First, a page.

[I] always like to suggest photographers to revisit their old pictures to see if they can find some good photographs there. Well I was just digging up some old photographs of myself (I felt like having a crack at my old pictures, where I used to work hard at looking cool) when I stumbled upon these 2004 era pictures of Vietnam and Cambodia I took. They were out of sight, victims of my inattention when I was creating my filing system. The best part is, when I took these pictures, I never considered, hoped, dreamed to be a photographer. Here's some insights I gained from the experience so that you can apply it for your own stuff too!
A 10 year old camera that rocks
My camera philosophy is simple: Less is more and every camera is good enough. When I say this, I'm usually talking about modern cameras, and man are they good enough! Imagine my surprise when I found perfectly usable photographs from a 10 year old Sony DSC-P92. A consumer point and shoot with a wooping 5 megapixels. I had to Google it to see what it looked like. It would be unfair to compare it to modern imaging capabilities, but I must say that I am impressed at the technology available at that time in the average camera. Good exposure, good dynamic range, reasonably sharp, etc.
Having Vision on past photographs
The big question is, can you have Vision after so much time has passed (10 years for me!), the answer is YES! It's a simple process really, look at the past photographs and try to relive the moment, and this time look at it with fresh, new eyes. Reliving the moment is to awaken your photographer's heart, to feel what you felt, and then see the photograph with all that you have learned about photography, your sense of composition and all.
When I looked at my old photographs, I immediately put myself back 10 years ago, the smell of Vietnam, how I felt at home…..yes I remember….kebabs with spiders that I didn't have the guts to taste….the nice countryside, the feeling of belonging….yes, yes I remember! After my heart was in Vietnam mode, I simply started editing as if I took the picture today. Selected those I would take today, edit them the way I do today (with Street Presets), still feeling the way I did 10 years ago.
Hints of current photography?
While looking at the photos, I wondered if I could find some hints at how I currently shoot. Many know Bruce Lee, but many do not know that he was a child actor, and when you look at his acting as a child, you can see hints of his adult acting, even his fight moves. I have found this is also true for photography. The street scenes, the documentary aspect, skies, people. I found it interesting that when I got my first DSLR years later, all the stuff I used to shoot from the heart was absent. I think I believed since I had a DSLR I had to shoot what was expected or something……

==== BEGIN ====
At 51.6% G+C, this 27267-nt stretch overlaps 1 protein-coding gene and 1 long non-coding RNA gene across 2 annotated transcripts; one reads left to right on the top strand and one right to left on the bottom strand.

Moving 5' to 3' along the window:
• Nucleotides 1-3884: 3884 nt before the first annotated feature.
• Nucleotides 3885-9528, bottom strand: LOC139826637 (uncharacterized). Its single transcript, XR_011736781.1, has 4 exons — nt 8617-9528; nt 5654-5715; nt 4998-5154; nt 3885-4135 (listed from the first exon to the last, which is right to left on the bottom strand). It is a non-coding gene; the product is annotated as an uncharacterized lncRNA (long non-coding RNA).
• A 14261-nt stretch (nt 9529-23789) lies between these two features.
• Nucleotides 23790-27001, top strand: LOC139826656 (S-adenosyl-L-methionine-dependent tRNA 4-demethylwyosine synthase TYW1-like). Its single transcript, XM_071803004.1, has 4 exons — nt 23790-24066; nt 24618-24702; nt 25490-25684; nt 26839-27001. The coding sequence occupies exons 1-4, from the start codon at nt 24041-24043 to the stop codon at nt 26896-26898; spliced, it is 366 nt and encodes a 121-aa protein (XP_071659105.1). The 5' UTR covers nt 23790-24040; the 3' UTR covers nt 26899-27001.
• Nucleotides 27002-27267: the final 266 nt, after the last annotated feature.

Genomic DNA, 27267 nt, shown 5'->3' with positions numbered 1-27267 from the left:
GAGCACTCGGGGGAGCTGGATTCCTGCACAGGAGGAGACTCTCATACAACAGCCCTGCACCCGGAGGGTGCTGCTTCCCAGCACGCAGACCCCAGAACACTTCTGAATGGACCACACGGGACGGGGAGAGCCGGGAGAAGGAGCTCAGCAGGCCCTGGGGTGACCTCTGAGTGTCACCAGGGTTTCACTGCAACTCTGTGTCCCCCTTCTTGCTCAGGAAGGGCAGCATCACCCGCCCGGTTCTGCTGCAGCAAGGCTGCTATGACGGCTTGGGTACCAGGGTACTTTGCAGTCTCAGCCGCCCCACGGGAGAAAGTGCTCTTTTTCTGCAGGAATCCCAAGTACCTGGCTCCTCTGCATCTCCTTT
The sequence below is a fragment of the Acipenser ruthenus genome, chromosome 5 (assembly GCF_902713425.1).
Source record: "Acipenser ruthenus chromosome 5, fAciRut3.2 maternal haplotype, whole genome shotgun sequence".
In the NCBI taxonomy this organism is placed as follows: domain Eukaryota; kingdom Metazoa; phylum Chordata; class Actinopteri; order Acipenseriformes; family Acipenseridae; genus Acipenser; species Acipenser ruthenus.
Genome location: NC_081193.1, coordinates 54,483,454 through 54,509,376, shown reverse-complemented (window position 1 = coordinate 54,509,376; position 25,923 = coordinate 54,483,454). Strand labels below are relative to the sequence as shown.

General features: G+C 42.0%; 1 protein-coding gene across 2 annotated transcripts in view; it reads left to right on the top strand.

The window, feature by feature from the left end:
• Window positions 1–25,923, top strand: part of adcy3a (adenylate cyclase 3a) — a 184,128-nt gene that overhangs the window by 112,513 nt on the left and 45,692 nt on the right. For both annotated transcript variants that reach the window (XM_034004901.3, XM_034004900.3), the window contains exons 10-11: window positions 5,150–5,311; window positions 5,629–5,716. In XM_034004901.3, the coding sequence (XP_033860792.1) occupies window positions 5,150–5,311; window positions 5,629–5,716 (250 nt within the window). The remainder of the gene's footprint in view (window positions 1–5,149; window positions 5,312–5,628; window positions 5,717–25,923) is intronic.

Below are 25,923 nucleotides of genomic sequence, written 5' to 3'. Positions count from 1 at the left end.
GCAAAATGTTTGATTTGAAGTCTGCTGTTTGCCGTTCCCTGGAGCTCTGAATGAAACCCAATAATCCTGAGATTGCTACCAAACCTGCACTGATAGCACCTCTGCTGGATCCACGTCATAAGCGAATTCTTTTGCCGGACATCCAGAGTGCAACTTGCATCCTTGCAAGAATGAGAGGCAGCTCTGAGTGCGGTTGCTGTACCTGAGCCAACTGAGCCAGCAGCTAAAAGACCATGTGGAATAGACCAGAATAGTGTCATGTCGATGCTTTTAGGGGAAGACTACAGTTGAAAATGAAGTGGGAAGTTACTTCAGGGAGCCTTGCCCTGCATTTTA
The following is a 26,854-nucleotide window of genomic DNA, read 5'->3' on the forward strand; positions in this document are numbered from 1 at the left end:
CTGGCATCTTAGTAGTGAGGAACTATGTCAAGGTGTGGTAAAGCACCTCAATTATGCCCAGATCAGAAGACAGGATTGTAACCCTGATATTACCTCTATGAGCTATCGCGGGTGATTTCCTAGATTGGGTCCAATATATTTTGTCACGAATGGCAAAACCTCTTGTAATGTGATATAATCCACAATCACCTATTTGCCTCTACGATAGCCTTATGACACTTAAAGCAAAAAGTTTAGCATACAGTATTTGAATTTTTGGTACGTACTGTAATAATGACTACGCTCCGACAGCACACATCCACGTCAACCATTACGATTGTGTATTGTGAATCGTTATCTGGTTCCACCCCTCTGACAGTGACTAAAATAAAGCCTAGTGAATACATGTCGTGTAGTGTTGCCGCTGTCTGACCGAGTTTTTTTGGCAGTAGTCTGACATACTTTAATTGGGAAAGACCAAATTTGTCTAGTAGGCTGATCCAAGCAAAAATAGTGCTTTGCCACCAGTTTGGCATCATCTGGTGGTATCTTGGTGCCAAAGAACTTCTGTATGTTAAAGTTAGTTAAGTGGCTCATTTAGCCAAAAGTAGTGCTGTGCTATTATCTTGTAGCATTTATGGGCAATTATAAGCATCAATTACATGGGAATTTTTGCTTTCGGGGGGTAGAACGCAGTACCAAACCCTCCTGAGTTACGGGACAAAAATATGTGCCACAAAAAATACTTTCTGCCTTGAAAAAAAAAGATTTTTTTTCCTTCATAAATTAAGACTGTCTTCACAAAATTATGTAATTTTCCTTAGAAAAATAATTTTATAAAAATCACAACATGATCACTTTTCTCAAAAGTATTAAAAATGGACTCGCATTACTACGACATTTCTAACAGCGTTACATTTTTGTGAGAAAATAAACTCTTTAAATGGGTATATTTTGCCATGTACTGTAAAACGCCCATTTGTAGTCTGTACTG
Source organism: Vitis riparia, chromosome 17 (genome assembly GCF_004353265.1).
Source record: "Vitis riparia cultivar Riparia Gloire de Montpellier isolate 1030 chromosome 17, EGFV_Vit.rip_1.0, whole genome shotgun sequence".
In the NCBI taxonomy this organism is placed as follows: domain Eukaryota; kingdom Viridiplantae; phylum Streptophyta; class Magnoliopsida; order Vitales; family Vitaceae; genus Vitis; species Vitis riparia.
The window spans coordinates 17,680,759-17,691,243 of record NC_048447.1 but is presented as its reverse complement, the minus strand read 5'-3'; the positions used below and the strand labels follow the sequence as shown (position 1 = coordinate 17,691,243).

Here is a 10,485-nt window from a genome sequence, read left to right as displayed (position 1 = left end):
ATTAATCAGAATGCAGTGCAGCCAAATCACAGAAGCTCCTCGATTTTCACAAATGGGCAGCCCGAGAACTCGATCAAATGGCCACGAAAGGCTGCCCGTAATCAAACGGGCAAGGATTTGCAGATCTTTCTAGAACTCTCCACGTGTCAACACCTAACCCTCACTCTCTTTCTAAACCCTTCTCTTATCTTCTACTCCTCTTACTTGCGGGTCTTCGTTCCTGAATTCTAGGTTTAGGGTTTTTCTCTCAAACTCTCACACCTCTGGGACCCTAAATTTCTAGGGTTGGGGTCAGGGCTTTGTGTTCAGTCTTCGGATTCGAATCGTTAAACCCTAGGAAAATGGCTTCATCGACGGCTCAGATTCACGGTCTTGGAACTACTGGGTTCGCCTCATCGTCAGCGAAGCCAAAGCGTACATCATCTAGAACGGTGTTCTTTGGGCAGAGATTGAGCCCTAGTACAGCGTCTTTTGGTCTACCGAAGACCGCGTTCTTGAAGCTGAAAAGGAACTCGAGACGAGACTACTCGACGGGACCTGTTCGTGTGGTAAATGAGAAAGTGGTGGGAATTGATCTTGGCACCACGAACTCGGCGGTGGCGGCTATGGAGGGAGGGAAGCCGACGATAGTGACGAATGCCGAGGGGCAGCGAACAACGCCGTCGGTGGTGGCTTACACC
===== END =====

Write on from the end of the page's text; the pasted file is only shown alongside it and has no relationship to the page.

It's a great exercise in soul searching, you should try it. It tells you you are on the right track. I lost my ways in photography once, so it's good to see a link between what I shoot now and what I shot then. I shot the pictures of Vietnam in a pure way, not knowing anything about leading the eye, contrast, light direction…..I wasn't thinking about anybody else looking at my photos, just me enjoying them. I'm glad I found these pictures because they tell me I'm not lying to myself, what I used to shoot without people looking at my stuff is now what I shoot with people looking at it.
I am not saying your Vision can't change, only your own soul searching can guide you by looking at your past. It's only after you look where you've been that you can know where you are going. Try looking at your ultra old photographs and revisit them. I feel so much more confident in my photography after I did, try it!
My Never delete policy
I have this policy, it's called never delete, and it's all about….never deleting any pictures. I found gold nuggets after gold nuggets after gold nuggets because I never deleted my photos. It's heavy on the hard drive but it's totally worth it. I would have deleted some of these pictures and many more if I didn't have that policy. I can't run the risk of deleting my photos when I know that looking back I might see something I never saw or that Adobe might work a miracle deblurring photos or something.
If there is one side lesson to be drawn from this revisit of old photographs, it's that any camera is good enough. These pictures were made with a Dinosaur of a digital consumer camera and look at the output! I'm blown away by the tones that can be drawn with such old cameras! Nailing your exposure pretty much does the trick.
I really encourage you going back a few years looking at your past work, I do from time to time, but finding forgotten work is even better! It doesn't have to be a whole series like mine, but I know by experience that there is always a picture or two that is forgotten in between folders that might be gold. If you find anything interesting, please feel free to paste a picture in the comments! Be yourself, stay focused an keep on shooting.